Dent frustrated by border bill
Divisions over a bill to address the crisis of unaccompanied children arriving at the U.S. border delayed the House from leaving for its August recess — and left Lehigh Valley Congressman Charlie Dent frustrated with his colleagues.
The House on Thursday debated a measure that would have provided $659 million in emergency funding and sped up the deportation process for tens of thousands of children coming to the United States from Central America.
But as debate wrapped up, the chamber moved on to its next item of business instead of voting on the border bill.
Republican leaders were short of the votes needed to pass the measure. But their decision to nix the vote upset some lawmakers, including Dent.
In an interview Thursday before a closed-door Republican meeting on the issue, Dent said it was "terribly disappointing and infuriating" that Congress might leave for a five-week break without attempting to deal with the more than 57,000 unaccompanied children apprehended at the country's southern border .
"Why not allow the bill to come before the full membership ... and if it fails, let those who voted against it go home and explain themselves?" Dent asked. "Doing nothing is the worst of all possible worlds."
Dent described the bill as "carefully crafted." However, he said some in his party support the policy changes but oppose authorizing additional money to address the border crisis. Many Democrats, meanwhile, have supported more funding but disagree with the proposed policy changes, he added.
Without some sort of action, Dent said, children will keep coming and will continue to be placed with family members "who, in almost all cases, are also here unlawfully."
After revamping its bill, the House did approve the border measure Friday evening. But with the Senate unable to pass its version before leaving town, President Barack Obama said his administration will act alone to address the crisis.
Meet the stars of attack ads
The television ad wars between incumbent Gov. Tom Corbett and his Democratic opponent have started early and often this summer in the run up to the Nov. 4 election.
As evidenced by two commercials, it's clear both candidates have their sights set on the female vote.
In one of the Corbett campaign's anti-Wolf ads, "Hyper Tour," a woman walks through her kitchen and around a suburban neighborhood while ridiculing Wolf's record as Gov. Ed Rendell's revenue secretary and questions whether his company is paying its full share of Pennsylvania taxes.
A woman, sitting in the chair and blasting Corbett's education record, is the star of an anti-Corbett ad, funded by PA Families First, a special-interest group tied to the Democratic Governors Association and unions.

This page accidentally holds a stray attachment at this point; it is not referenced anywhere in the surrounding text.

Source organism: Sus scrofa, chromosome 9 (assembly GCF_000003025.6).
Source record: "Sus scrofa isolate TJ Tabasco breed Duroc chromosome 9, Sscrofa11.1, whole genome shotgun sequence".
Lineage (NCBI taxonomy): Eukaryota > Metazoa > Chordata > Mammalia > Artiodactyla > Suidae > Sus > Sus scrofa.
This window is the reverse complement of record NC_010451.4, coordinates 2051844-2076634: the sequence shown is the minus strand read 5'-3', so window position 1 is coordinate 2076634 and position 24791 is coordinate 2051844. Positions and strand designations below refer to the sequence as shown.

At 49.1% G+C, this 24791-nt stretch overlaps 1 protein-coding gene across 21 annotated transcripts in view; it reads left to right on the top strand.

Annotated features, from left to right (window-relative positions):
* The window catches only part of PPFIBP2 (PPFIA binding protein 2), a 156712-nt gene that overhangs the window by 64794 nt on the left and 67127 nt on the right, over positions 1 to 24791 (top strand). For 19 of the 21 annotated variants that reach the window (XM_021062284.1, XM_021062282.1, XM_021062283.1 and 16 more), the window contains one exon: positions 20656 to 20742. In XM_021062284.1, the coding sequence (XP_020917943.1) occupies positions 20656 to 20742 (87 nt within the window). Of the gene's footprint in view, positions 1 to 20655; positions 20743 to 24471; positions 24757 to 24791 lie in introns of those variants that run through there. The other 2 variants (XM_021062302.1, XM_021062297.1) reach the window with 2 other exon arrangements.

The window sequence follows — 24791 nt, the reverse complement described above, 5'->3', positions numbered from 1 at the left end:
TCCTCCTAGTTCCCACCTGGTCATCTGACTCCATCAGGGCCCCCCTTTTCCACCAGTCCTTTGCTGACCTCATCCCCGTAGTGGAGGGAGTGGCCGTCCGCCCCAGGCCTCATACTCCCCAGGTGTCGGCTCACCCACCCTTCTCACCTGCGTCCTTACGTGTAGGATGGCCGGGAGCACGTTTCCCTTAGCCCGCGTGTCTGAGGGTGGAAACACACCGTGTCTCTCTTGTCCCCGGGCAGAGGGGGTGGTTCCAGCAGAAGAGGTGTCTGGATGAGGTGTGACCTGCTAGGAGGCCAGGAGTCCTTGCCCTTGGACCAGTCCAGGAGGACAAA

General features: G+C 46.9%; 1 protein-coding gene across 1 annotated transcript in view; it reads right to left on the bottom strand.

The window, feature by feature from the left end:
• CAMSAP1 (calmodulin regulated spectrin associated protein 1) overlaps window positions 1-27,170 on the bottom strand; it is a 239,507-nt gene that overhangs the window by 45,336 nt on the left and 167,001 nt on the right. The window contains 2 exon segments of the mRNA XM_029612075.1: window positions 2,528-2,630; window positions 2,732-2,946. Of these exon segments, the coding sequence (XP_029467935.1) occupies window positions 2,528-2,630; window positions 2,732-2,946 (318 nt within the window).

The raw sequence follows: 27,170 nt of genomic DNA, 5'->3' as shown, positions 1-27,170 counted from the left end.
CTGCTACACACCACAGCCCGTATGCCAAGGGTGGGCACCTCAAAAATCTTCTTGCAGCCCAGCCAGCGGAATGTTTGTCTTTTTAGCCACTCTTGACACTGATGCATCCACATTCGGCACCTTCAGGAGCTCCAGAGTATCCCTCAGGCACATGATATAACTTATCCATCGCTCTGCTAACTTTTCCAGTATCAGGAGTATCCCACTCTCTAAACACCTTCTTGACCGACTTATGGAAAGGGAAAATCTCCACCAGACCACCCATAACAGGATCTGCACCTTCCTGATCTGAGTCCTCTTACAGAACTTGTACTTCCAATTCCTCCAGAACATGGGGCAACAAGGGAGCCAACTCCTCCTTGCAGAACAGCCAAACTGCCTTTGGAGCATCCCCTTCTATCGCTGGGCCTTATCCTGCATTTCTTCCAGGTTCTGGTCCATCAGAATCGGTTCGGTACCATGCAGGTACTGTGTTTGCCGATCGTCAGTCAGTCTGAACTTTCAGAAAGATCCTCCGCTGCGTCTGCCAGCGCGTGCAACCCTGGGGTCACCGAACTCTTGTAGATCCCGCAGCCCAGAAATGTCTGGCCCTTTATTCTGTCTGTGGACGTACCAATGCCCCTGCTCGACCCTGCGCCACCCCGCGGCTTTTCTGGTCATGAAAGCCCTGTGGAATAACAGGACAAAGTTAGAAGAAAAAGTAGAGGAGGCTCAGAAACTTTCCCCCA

So ever ask yourself who they are?
The star of "Hyper Tour" is actress Jeanne Marshall, who is represented by the Talent Group, an agency serving Pittsburgh and Cleveland. According to her Talent Group profile, she is 5-foot-8, wears a size 9 shoe and has auburn red hair and hazel eyes.
The woman who stars in the PA Families First ad is Chris Durante Visco, owner of PJ's & Coffee, a Montgomery County marketing firm that specializes in social-media services, according to the Philadelphia Daily News. Her clients include Art Haywood, the Democratic nominee for the 4th District state Senate seat, the Daily News has reported.
Needless to say, both candidates refute the claims in the ads..
GOP state senators seek McCord's help
The state Senate's top two Republicans are asking Democratic state Treasurer Rob McCord to weigh in on the legality of some of GOP Gov. Tom Corbett's cuts to the Legislature.
On July 10, Corbett vetoed $72 million in legislative spending in a battle over pension changes lawmakers did not enact as part of the 2014-15 budget. Of that amount, $65 million came out of the House's and Senate's operations budget. Corbett axed an additional $7.2 million from special projects or earmarks that lawmakers had tucked into the fiscal code, which sets formulas for how tax money is spent.
The Legislature's Republican and Democratic leaders have been angry ever since and have threatened to sue, arguing that Corbett does not have the authority to cut spending in the fiscal, public school and welfare codes. If the governor can cut the fiscal code, the legislators argue, the executive branch usurps the Legislature's ability to appropriate money in budgets.
In a letter sent Wednesday, Senate President Joe Scarnati, R-Jefferson, and Senate Majority Leader Dominic Pileggi, R-Delaware, asked McCord to determine if Corbett is allowed to veto spending in the fiscal code.
Under the law, the state treasurer pays the state's bills. The letter asks McCord whether he would pay an expense for a fiscal code project such as "Heritage and other parks," which is earmarked at $2 million, if Corbett had cut that from the fiscal code.
If McCord says yes, the Legislature would have an end-around on Corbett's fiscal code cuts without the need for a lawsuit. If McCord says no, the Legislature may be one step closer to a lawsuit.
Jim Thorpe bridge to be named for local soldier
A new bridge over the Lehigh River in Jim Thorpe will be named for a 26-year-old local soldier who died in Iraq.
Army Sgt. Andrew J. Baddick drowned in September 2003 while trying to rescue another soldier whose vehicle plunged into a canal. The paratrooper grew up along the Lehigh River and often played along the river, according to a news release from state Rep. Doyle Heffley, R-Carbon.
"From the time my son was around 5 years old, he was on the water," his mother, Ann Adams, said in a statement. "He gave his life in the water. There is no better way to honor his service to our community and nation."
The bridge to be named for Baddick will replace the Jim Thorpe Memorial Bridge, which was built in 1953. It is scheduled to be completed in the summer of 2017.